The Huntingtin gene (HTT) is within a class of genes containing a key region of CAG repeats. When expanded beyond 39 repeats, Huntington disease (HD) develops. Individuals with less than 35 repeats are not associated with HD. Increasing evidence has suggested that CAG repeats play a role in modulating brain development and brain function. However, very few studies have investigated the effect of CAG repeats in the non-pathological range on cognitive performances in non-demented individuals. In this study, we aimed to test how CAG repeats’ length influences neuropsychological scores in patients with subjective cognitive decline (SCD) and mild cognitive impairment (MCI). We included 75 patients (46 SCD and 29 MCI). All patients underwent an extensive neuropsychological battery and analysis of HTT alleles to quantify the number of CAG repeats. Results: CAG repeat number was positively correlated with scores of tests assessing for executive function, visual–spatial ability, and memory in SCD patients, while in MCI patients, it was inversely correlated with scores of visual–spatial ability and premorbid intelligence. When we performed a multiple regression analysis, we found that these relationships still remained, also when adjusting for possible confounding factors. Interestingly, logarithmic models better described the associations between CAG repeats and neuropsychological scores. CAG repeats in the HTT gene within the non-pathological range influenced neuropsychological performances depending on global cognitive status. The logarithmic model suggested that the positive effect of CAG repeats in SCD patients decreases as the number of repeats grows.

The effect of cag repeats within the non-pathological range in the htt gene on cognitive functions in patients with subjective cognitive decline and mild cognitive impairment / Bessi V.; Mazzeo S.; Bagnoli S.; Giacomucci G.; Ingannato A.; Ferrari C.; Padiglioni S.; Franchi V.; Sorbi S.; Nacmias B.. - In: DIAGNOSTICS. - ISSN 2075-4418. - ELETTRONICO. - 11:(2021), pp. 1051-1062. [10.3390/diagnostics11061051]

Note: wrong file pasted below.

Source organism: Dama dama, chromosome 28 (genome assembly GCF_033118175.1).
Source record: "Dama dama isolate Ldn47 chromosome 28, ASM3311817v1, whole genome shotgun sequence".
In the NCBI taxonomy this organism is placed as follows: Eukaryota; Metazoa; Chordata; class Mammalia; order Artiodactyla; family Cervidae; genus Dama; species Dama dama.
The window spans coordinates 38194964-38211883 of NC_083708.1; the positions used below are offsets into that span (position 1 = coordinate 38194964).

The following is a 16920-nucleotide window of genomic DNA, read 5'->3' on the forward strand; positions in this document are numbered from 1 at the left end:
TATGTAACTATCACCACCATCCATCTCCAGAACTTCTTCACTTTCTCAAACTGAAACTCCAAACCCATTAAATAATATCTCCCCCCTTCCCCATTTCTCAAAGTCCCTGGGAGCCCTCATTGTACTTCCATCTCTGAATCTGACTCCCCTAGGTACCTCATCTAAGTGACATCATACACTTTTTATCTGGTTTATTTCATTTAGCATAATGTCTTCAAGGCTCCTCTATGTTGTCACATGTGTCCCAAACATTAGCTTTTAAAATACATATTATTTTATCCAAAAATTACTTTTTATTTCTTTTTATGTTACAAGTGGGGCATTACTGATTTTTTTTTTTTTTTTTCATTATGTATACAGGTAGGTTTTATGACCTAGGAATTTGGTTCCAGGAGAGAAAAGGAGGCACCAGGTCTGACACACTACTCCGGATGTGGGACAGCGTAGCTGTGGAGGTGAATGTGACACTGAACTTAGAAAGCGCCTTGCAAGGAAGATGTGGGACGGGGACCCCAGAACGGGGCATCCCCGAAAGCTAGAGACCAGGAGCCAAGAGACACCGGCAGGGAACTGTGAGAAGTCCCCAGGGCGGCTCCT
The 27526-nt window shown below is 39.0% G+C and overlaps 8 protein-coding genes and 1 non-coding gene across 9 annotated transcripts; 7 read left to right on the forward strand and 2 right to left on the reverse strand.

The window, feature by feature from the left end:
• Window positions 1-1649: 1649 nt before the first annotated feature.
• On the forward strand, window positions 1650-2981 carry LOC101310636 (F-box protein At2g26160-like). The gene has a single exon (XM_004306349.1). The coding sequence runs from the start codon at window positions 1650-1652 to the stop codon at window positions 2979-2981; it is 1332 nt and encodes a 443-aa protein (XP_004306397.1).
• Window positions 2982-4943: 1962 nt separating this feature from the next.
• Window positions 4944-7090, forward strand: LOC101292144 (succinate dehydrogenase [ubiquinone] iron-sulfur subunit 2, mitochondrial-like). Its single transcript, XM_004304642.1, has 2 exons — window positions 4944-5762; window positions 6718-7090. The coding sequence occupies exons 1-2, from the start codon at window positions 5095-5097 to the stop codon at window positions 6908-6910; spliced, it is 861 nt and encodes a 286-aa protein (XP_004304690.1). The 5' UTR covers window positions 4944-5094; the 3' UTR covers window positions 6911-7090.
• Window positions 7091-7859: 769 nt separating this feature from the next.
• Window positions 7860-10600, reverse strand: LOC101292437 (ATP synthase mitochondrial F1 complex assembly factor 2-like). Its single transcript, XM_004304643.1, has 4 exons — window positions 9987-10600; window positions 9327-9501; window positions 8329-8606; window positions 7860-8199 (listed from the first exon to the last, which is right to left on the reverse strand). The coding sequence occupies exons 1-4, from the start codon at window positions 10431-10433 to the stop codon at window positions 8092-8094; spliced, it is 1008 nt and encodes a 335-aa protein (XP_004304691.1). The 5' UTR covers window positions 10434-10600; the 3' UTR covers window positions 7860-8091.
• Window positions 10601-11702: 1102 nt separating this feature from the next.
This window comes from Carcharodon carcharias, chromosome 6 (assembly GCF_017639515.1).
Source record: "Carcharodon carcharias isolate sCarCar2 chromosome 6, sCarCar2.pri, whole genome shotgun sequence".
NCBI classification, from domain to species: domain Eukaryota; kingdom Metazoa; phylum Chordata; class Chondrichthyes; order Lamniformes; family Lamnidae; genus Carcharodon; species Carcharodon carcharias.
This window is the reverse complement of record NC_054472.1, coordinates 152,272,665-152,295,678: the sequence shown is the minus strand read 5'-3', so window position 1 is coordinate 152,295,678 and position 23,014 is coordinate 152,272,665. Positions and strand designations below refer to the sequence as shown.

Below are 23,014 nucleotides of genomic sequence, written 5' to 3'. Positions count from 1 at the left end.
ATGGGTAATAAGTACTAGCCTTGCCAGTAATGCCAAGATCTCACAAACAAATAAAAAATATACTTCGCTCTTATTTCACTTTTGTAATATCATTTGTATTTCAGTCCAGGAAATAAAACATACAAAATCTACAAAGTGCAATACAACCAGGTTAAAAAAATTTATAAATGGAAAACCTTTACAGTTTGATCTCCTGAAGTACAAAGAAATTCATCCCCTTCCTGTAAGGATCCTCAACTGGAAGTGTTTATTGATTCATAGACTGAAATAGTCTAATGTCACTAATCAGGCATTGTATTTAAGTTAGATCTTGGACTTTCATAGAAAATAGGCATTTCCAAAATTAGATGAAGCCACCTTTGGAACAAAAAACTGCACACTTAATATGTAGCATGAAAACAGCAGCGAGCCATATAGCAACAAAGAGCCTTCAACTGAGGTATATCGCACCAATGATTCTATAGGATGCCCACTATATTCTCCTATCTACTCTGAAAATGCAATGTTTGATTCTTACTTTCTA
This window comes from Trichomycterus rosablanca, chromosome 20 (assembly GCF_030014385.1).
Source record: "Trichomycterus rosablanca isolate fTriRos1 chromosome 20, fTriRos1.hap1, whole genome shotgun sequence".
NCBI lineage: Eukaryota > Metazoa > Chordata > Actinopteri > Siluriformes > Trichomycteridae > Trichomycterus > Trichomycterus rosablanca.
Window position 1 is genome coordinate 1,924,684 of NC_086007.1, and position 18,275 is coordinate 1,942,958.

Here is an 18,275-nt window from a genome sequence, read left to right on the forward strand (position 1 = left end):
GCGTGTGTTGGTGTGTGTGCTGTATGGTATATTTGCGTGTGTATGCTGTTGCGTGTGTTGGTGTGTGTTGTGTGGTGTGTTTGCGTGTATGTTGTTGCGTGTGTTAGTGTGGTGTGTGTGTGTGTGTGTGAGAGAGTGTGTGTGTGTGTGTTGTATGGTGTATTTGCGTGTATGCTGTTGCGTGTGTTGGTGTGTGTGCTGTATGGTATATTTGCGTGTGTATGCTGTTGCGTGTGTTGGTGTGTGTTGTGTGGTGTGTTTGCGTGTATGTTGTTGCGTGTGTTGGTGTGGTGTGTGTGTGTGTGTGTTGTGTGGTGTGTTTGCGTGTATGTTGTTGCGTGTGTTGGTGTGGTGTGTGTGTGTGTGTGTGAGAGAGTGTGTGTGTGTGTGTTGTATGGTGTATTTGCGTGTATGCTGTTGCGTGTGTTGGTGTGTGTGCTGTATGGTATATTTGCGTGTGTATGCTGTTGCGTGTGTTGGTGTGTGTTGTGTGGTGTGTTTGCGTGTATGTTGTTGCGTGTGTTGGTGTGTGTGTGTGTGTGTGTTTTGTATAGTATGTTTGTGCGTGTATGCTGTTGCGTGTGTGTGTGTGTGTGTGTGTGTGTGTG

The effect of cag repeats within the non-pathological range in the htt gene on cognitive functions in patients with subjective cognitive decline and mild cognitive impairment

Bessi V.;Mazzeo S.;Bagnoli S.;Giacomucci G.;Ingannato A.;Ferrari C.;Padiglioni S.;Sorbi S.;Nacmias B.
2021

Abstract

The Huntingtin gene (HTT) is within a class of genes containing a key region of CAG repeats. When expanded beyond 39 repeats, Huntington disease (HD) develops. Individuals with less than 35 repeats are not associated with HD. Increasing evidence has suggested that CAG repeats play a role in modulating brain development and brain function. However, very few studies have investigated the effect of CAG repeats in the non-pathological range on cognitive performances in non-demented individuals. In this study, we aimed to test how CAG repeats’ length influences neuropsychological scores in patients with subjective cognitive decline (SCD) and mild cognitive impairment (MCI). We included 75 patients (46 SCD and 29 MCI). All patients underwent an extensive neuropsychological battery and analysis of HTT alleles to quantify the number of CAG repeats. Results: CAG repeat number was positively correlated with scores of tests assessing for executive function, visual–spatial ability, and memory in SCD patients, while in MCI patients, it was inversely correlated with scores of visual–spatial ability and premorbid intelligence. When we performed a multiple regression analysis, we found that these relationships still remained, also when adjusting for possible confounding factors. Interestingly, logarithmic models better described the associations between CAG repeats and neuropsychological scores. CAG repeats in the HTT gene within the non-pathological range influenced neuropsychological performances depending on global cognitive status. The logarithmic model suggested that the positive effect of CAG repeats in SCD patients decreases as the number of repeats grows.
2021
11
1051
1062
Bessi V.; Mazzeo S.; Bagnoli S.; Giacomucci G.; Ingannato A.; Ferrari C.; Padiglioni S.; Franchi V.; Sorbi S.; Nacmias B.
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Utilizza questo identificatore per citare o creare un link a questa risorsa: https://hdl.handle.net/2158/1258468
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